Monday, August 8, 2022

Chiefs sign ex-cowboys pass rushers with compelling backstory

- Advertisement -
- Advertisement -


It feels like Chiefs Kingdom has been asking for another edge rusher all offseason, and general manager Brett Veach finally signed one on July 26 — except he didn’t go the veterans route.

NFL Network Insider Tom Pelissero continued to report the addition of former Dallas Cowboys defensive end and “Hard Knocks” star Azur Kamara.

If you happened to have watched the 2021 season of the aforementioned HBO docu-series Hard Knocks, you might remember the Ivory Coast native and his compelling story. If not, don’t be surprised if you’re quick to cheer for the 23-year-old pass rusher.

ALL the latest Chiefs news straight to your inbox! Join this Heavy on Chief’s newsletter here!

Join Heavy on Chiefs!

Spoiler alert, Kamara made the cut in the final episode of the HBO drama, but Dallas eventually fired him after nine appearances on special teams (solid 72.1 grade and three tackles). Though it didn’t quite pan out as a cowboy, the young man’s time on the big screen underscored his work ethic and character, and perhaps those traits contributed to his opportunity in Kansas City.

Born and raised in Abidjan, a city in Africa’s Ivory Coast, Kamara told viewers in episode two of the Cowboys season that his childhood was “tough” and “not easy.” There was a civil war in his country when he was young and although he admitted he doesn’t remember much of it, the footballer credited his parents for keeping his family safe.

The narrator described this as Guinea where Kamara and his family spent time as refugees.

Eventually they made it to Arizona where they settled and adapted to the American way of life. “All I spoke was French and my native language Mandingo,” Kamara explained to the Hard Knocks crew. “That’s why I say when I got to school I had no idea what was going on.”

Kamara joked that he had never heard of football before coming to America, only football, and revealed a coach at his school had convinced him to give it a try because of his height and 6ft 4 length. “Just line up here and get the quarterback,” the coach told him, and Kamara noted that he’s been in love with the game ever since.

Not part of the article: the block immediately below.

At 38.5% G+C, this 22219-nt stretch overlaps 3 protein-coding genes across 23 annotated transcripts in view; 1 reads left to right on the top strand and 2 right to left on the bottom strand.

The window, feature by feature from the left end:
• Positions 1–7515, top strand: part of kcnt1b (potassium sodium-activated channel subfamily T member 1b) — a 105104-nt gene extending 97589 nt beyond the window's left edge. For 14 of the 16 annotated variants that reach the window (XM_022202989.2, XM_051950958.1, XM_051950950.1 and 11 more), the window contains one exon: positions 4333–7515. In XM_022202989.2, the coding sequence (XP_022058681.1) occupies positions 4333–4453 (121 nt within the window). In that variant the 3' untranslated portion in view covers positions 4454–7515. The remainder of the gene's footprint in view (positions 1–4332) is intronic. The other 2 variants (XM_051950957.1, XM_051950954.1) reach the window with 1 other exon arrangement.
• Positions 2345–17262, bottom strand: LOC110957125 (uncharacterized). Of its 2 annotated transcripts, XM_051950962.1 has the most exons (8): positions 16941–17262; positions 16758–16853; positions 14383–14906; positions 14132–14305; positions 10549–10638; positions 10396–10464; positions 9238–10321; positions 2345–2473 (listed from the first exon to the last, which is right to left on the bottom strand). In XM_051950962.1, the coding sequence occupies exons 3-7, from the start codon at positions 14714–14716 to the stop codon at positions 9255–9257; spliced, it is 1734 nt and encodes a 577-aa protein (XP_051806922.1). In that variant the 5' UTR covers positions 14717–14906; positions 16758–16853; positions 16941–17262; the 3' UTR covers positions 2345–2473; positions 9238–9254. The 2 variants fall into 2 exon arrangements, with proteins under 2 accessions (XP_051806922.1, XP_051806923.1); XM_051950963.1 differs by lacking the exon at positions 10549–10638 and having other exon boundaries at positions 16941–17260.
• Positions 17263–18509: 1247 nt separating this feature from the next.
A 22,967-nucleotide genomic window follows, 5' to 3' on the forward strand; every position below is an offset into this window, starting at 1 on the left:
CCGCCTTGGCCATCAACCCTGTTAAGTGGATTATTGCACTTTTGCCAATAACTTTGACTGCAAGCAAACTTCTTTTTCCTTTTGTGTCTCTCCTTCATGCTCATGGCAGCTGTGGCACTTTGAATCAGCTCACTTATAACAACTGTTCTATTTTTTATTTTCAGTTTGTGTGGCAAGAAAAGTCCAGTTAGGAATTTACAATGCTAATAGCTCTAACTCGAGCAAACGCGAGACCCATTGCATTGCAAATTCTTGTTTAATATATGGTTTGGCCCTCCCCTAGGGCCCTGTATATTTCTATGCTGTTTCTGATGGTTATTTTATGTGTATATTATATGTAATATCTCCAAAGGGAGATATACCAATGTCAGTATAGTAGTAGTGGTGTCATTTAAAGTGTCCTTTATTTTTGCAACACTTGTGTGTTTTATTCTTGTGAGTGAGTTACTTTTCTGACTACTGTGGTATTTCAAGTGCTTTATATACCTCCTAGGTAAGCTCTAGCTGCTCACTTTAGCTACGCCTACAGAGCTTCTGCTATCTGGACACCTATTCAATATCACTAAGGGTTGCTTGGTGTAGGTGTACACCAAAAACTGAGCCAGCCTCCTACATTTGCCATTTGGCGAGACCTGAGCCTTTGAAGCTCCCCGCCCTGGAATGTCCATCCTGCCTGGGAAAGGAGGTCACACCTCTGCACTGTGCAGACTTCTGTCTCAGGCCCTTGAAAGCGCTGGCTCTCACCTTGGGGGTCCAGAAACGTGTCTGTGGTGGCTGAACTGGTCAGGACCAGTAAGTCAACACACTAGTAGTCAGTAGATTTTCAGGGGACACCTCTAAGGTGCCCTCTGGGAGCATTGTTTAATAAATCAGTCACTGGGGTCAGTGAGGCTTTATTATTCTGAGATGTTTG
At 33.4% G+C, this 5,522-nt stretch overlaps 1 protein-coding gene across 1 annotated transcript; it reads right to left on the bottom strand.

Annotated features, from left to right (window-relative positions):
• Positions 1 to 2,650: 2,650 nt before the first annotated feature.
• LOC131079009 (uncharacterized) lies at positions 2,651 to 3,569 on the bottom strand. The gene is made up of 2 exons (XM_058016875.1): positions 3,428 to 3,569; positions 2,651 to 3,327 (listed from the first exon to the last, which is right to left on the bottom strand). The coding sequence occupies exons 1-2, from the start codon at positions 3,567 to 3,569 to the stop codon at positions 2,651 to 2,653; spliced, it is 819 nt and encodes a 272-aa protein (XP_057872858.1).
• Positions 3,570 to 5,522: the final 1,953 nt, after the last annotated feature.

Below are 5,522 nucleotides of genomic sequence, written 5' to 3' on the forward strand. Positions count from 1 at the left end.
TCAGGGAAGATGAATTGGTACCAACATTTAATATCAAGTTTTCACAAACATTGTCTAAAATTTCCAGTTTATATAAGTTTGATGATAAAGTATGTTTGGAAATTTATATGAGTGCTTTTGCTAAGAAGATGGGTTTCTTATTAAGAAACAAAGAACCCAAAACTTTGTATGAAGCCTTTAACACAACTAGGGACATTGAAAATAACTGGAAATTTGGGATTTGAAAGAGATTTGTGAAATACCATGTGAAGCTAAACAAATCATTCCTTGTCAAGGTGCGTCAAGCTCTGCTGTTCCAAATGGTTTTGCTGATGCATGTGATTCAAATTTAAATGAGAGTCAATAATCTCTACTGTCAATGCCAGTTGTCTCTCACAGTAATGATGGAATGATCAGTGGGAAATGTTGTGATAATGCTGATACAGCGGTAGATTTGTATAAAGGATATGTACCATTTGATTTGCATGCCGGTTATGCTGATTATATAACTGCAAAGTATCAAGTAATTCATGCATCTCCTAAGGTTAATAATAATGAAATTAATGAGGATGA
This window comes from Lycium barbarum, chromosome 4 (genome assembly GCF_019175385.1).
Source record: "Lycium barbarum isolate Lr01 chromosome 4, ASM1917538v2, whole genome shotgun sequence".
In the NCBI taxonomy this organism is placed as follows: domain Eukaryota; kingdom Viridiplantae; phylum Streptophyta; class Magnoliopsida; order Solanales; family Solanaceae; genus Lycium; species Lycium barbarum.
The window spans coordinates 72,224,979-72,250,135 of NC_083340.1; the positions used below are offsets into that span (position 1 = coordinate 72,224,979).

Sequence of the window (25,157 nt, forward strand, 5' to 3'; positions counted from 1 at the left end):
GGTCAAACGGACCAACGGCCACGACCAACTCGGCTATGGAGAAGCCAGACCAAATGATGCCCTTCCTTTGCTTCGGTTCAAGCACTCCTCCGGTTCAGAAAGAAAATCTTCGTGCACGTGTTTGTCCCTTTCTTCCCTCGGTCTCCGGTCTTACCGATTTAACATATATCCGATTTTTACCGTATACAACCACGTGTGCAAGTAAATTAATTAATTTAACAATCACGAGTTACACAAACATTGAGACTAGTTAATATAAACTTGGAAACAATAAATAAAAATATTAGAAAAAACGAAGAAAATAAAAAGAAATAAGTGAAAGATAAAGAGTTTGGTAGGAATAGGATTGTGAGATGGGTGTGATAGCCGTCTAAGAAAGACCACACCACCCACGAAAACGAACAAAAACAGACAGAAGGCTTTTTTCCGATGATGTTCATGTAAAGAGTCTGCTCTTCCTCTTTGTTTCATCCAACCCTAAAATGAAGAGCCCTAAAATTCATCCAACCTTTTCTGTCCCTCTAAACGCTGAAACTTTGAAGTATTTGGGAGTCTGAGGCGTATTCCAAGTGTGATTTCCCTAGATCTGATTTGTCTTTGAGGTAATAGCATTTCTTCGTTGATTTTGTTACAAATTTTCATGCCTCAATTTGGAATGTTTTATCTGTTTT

Needless to say, the Ivory Coast native was a natural and, after some stint with Arizona Westerns, earned a scholarship with the Kansas Jayhawks. There he recorded a total of 66 tackles (10.5 for a loss) and five sacks.

“Everything I do, I do for my mom and dad,” Kamara said. “[My mother] I’ve been through so much where I’m from and it was because of her – the hard work she put in – that got me to this point.

When Kamara lined up the Cowboys roster in 2021, FaceTimed his mom, who was thrilled, to say the least. “You were successful!” She announced after singing and praising the Lord.

follow that Heavy on Chiefs Facebook page where you can find out about all the news KC related daily content, analytics, features and more!

Curiously, Kamara isn’t the first African-born in the Chiefs’ roster to go to training camp, and the other will compete with him for a squad spot.

Kehinde “Kenny” Oginni Hassan, another defender, was born in Abakaliki, Nigeria. Like Kamara, he never thought of American football as an option until coaches at the Ejike Ugboaja Foundation sports camp in Abuja, Nigeria, convinced him.

Oginni missed the first day of rookie practice based on a blood test but has since been released for play.

He trained with former New York Giants Super Bowl champion Osi Umenyiora — a former Steve Spagnuolo student — and made an impression at the NFL’s International Player Pathway (IPP) Combine in London. Oginni Hassan will do his best to emulate the former Giants All-Pro pass rusher in KC.

As of now, Kamara and Oginni Hassan are both candidates for the practice team, although the new signing has a real chance of making that squad. Given the skills of his special team and his edge-rusher promise, it’s possible the former cowboy is holding on to one of the Chiefs’ needs.

Your biggest competition this summer is likely to be other youngsters like Mike Danna, Joshua Kaindoh, Malik Herring and Austin Edwards.

Kehinde “Kenny” Oginni Hassan, another defender, was born in Abakaliki, Nigeria. Like Kamara, he never thought of American football as an option until coaches at the Ejike Ugboaja Foundation sports camp in Abuja, Nigeria, convinced him.



- Advertisement -
Latest news
- Advertisement -
Related news
- Advertisement -

LEAVE A REPLY

Please enter your comment!
Please enter your name here